Kula Tsiaduka – silk worker of the Tzivre factory
The representation of a female figure as it was found on a traditional textile, is recorded to the pattern of cross stitch. While motifs were traditionally transmitted visually from generation to generation, in the early 20th century women began recording patterns in a binary code on the grid, so that they could exchange them with each other. The practice of this recording has been a code of communication and dialogue between women craftsmen for decades.
The woman figure is isolated and lying down on a human scale, as a signal to be communicated.
In Vivo | In Vitro | In Silico refers to the emerging role of machine learning in in vitro fertilization. It focuses on the use of synthetic data sets – that is data manufactured rather than collected from the real world– for the classification and selection of human oocytes. Machine vision assists in evaluating the texture of the cell structures based on the grayscale of lab images. The artist juxtaposes images of algorithmically created oocytes with depictions of real ones. At the textile, she represents the classification of her own oocytes and visualises their texture, as this is being perceived by the machine. The video shows the learning process of a neural network. Images of real oocytes are confused with images of the moon, implying the ways that the female body and the female identity are affected by deep learning algorithms.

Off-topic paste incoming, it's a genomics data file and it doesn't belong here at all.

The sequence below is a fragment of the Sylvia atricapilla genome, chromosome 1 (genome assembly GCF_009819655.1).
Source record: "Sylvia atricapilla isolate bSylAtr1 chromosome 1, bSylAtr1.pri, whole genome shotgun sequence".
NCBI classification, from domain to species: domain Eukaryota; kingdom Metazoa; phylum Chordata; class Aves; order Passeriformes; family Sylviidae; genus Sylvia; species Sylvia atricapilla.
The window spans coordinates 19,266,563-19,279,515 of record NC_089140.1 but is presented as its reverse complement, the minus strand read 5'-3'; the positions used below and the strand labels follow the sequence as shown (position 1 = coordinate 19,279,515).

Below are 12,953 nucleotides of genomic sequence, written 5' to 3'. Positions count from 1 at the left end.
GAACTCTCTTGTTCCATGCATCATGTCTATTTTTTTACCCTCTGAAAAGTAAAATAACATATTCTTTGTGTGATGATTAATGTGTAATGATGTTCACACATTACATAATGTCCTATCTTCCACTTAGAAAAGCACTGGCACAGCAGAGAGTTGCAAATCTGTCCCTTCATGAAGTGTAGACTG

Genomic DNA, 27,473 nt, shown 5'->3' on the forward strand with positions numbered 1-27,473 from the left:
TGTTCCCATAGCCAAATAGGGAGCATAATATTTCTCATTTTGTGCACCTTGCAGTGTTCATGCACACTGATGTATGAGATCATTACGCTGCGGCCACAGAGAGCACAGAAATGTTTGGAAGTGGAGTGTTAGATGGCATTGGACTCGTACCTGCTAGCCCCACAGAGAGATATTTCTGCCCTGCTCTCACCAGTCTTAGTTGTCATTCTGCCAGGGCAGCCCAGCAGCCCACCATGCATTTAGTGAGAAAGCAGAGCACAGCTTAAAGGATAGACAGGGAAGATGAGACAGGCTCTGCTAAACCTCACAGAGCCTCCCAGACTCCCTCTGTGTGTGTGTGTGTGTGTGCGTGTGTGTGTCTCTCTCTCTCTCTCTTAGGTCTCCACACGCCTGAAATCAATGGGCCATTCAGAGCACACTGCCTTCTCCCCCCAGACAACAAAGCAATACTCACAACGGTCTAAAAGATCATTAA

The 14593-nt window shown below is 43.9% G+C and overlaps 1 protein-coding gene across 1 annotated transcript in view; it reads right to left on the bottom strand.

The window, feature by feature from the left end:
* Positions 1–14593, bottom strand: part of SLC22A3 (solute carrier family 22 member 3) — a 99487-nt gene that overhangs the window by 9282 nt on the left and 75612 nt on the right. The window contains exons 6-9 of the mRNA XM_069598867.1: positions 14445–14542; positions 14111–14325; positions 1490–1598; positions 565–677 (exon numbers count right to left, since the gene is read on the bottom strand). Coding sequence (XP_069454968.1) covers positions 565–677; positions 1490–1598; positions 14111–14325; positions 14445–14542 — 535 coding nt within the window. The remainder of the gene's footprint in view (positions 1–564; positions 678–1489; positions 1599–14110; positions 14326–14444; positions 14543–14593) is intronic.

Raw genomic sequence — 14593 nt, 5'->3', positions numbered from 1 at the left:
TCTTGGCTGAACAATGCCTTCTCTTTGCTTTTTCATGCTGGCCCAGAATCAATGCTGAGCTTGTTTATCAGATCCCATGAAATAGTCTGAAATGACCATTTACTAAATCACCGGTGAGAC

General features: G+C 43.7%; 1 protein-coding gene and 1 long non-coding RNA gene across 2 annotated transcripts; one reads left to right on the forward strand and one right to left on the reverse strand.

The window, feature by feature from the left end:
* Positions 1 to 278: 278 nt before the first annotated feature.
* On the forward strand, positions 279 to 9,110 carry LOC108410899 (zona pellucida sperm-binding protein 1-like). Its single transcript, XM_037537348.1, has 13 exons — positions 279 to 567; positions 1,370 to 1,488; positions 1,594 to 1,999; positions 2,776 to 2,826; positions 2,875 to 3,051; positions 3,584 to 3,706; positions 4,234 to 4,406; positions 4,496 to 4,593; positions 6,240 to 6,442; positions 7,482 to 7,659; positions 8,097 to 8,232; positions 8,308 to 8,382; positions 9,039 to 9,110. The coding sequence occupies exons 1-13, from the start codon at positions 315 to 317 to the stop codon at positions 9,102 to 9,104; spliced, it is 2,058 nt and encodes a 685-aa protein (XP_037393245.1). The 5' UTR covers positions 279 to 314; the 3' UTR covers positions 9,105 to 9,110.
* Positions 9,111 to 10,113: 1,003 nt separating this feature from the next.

Scientific supervision: Anna Agapaki
Lab Photography: Vana Gota
photos: Mariana Bisti
The phenomenon of gender-based violence is revealed through a series of femicides, which occur in Greece during 2021. In the first months of 2021 and under home restriction, the social response to the phenomenon was necessarily expressed online and recorded via the hashtag #γυναικοκτονία (#femicide.) This hashtag evolves into a phenomenon itself which is prolonged and escalated, accompanying the phenomenon of crimes.
The work concerns the numeric visualisation of the online posts that used #γυναικοκτονία, as the recording of a collective mourning. Having collected 18 different women’s forms from traditional fabrics, the figures are arranged in a row creating the traditional dance motif. The dance in the traditional fabrics is presented with a sequence of female and male figures in turn. On the contrary, this dance is formed only by women.
The embroidered figures correspond only to the first 100 posts that used #γυναικοκτονία (#femicide), while the rest are presented on the screen. The dance is presented in motion as the phenomenon is in progress.
The project discusses whether mourning can be displayed online and if a hashtag can replace a ritual gesture. Moreover it brings to surface the possibility of metadata classification externalising the collective expression.
photos Thanassis Gatos